When the project ended in 1970, Benschoter and team concluded that the study was a success, largely because the inpatient population had dropped by half, from nearly a thousand patients before telemedicine to 476 post-CCTV.
Next Best Thing to Being There?
Greene next shared a story he called, “The Augmented Physician.”
On Oct. 4, 1960, a flock of starlings flew into the engine of an aircraft, causing a catastrophic plane crash in Winthrop Bay near Boston’s Logan International Airport. The pilots and many passengers perished on impact. However, a large number of people had survived the crash only to die critically injured, without medical attention.
Because of the location of the airport—less than 3 miles from Massachusetts General Hospital, but accessible only via an overcrowded highway system—emergency rescue and medical personnel could not reach the crash site.
The incident prompted Boston officials to establish an experimental medical station 3 years later at Logan’s gate 23 to respond to future airport emergencies. Cardiopulmonary internist Bird became the satellite hospital’s first director.
A follower of a writer Greene dubbed the “rock star of media studies,” Marshall McLuhan, Bird was keenly interested in “the broader problems of doctor shortages, limited accessibility to care and ways for new media to impact medicine.”
Pursuing new tech advances that could be used as “extensions of medicine,” he worked to connect his satellite hospital round-the-clock by telephone to the main hospital, essentially linking the outpost to 24-hour expert medical care.
Soon Bird realized that third-party phone descriptions weren’t always enough: Sometimes, physicians needed not only to hear but also to see patients. He successfully lobbied for an audiovisual “tele-diagnostic” clinic, which opened in April 1968. It was Bird who coined the term “telemedicine,” defining it as “the practice of medicine without the usual physician-patient physical confrontation, or the practice of medicine via interactive television.”
Let This Be a Lesson
Greene said both stories clearly show that medicine’s pathway to adapting and adopting new media has had twists and turns.
Benschoter and team faced misperceptions that telemedicine might one day effectively close down hospitals and put many doctors and nurses out of jobs. Bird tackled problems of logistics and privacy: how to design an effective TV signal that would not be picked up by casual receivers. Also, not everybody in potential patient populations was happy to accept the CCTV concept; some people chafed at the impersonal nature of health exams via television.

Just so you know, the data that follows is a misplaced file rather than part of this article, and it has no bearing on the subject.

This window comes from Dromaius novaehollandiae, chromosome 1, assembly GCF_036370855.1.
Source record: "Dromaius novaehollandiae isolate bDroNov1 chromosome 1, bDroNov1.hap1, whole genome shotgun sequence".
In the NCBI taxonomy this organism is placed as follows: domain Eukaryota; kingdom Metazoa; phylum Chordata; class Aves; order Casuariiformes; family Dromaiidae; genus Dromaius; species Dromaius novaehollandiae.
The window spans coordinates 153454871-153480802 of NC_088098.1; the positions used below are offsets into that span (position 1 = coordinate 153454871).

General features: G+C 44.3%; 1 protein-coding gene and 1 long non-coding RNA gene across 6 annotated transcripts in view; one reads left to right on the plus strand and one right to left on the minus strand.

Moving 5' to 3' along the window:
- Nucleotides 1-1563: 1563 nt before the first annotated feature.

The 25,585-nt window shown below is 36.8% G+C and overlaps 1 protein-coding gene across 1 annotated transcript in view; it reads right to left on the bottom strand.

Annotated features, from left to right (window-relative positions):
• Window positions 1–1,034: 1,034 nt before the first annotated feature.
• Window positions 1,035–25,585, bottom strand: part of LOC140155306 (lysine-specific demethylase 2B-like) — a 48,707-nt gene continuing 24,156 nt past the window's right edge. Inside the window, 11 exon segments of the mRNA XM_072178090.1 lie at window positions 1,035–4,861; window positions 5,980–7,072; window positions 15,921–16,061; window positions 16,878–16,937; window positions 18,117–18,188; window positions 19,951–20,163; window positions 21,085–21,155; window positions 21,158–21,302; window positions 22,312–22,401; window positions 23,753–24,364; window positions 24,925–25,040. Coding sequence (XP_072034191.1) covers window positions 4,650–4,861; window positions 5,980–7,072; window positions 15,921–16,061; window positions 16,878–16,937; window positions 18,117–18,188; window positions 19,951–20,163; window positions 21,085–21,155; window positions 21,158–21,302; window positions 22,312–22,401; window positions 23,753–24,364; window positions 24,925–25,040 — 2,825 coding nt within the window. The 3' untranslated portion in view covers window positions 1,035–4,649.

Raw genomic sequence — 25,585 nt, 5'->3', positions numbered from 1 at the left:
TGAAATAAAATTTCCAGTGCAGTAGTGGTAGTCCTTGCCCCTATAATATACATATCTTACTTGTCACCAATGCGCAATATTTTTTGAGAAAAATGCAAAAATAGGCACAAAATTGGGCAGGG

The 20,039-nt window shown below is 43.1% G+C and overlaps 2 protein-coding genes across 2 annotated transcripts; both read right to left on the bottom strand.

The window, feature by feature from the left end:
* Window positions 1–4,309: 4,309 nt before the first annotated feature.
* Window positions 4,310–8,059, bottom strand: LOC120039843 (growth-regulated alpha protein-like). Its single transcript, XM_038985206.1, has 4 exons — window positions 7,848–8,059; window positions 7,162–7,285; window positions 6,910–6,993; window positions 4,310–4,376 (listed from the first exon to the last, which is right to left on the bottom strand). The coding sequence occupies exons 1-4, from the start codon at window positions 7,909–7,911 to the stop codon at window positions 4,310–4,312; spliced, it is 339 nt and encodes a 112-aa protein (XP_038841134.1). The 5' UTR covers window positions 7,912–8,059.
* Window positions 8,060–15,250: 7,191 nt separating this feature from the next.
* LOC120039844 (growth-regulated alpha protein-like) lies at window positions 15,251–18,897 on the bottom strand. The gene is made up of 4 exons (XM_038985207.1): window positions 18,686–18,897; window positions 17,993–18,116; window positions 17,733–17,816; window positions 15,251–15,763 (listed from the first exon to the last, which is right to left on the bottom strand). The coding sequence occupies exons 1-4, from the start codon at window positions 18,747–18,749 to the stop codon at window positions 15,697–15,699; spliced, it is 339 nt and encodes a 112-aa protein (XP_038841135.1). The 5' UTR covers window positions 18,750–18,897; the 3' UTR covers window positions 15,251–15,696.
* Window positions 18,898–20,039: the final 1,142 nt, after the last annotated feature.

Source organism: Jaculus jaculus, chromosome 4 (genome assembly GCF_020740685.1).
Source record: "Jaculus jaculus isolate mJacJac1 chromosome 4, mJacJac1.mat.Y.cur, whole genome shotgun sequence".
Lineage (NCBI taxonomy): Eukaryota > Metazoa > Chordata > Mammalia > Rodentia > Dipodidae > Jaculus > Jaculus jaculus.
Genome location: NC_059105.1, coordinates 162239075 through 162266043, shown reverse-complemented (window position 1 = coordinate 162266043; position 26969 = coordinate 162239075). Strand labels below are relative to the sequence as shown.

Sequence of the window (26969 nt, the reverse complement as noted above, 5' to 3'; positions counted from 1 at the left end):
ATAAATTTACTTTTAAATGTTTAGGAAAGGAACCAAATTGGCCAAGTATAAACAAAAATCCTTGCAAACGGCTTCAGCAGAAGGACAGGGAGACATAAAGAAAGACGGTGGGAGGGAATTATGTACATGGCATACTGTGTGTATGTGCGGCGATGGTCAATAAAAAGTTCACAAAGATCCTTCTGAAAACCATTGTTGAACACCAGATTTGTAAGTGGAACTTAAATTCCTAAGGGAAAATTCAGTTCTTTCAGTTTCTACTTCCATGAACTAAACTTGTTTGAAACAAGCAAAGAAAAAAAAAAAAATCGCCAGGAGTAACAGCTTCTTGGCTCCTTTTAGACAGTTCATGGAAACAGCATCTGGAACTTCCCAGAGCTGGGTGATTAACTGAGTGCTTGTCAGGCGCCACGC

Despite the challenges, Benschoter and Bird continued successful careers developing biomedical communications. Both won more grants for further pilot structures and both later built broader systems in VA hospitals. Their perseverance, Greene said, serves as a lesson for this generation’s visionaries.
“The two episodes—one rural, one urban, one psychiatric, one somatic—did not go unnoticed by many, many others within public health and health policy at the time,” he concluded.
These pioneers did not chase “technology for technology’s sake,” Greene stressed, but sought advances that offered freedom from “an overly cumbersome health system that itself is perpetuating disparities by centering resources in a few institutions and urban settings.”
His conclusion about those historical innovators echoed the challenges of today’s trailblazing generation with its own struggles to reduce gaps in medical care, to reach underserved areas and to incorporate new tech into health care responsibly.
“Our current enthusiasm for the power of digital media and transforming the informational and health landscapes of the 21st century, our approach to diagnosis and therapeutics today, and our approaches to scholarship, data collection, analytic methods and new media for disseminating our findings—these all have strong historical precedents,” Greene said.
“Revisiting the history of the analog patient helps remind us that these new digital fascinations—for historians and physicians alike—all have parallels in similar encounters with analog media half a century earlier. Revisiting these older engagements of text and image in the history of medicine can open up a wealth of new research for all of these domains.”
The full lecture is archived at https://videocast.nih.gov/summary.asp?Live=18760&bhcp=1.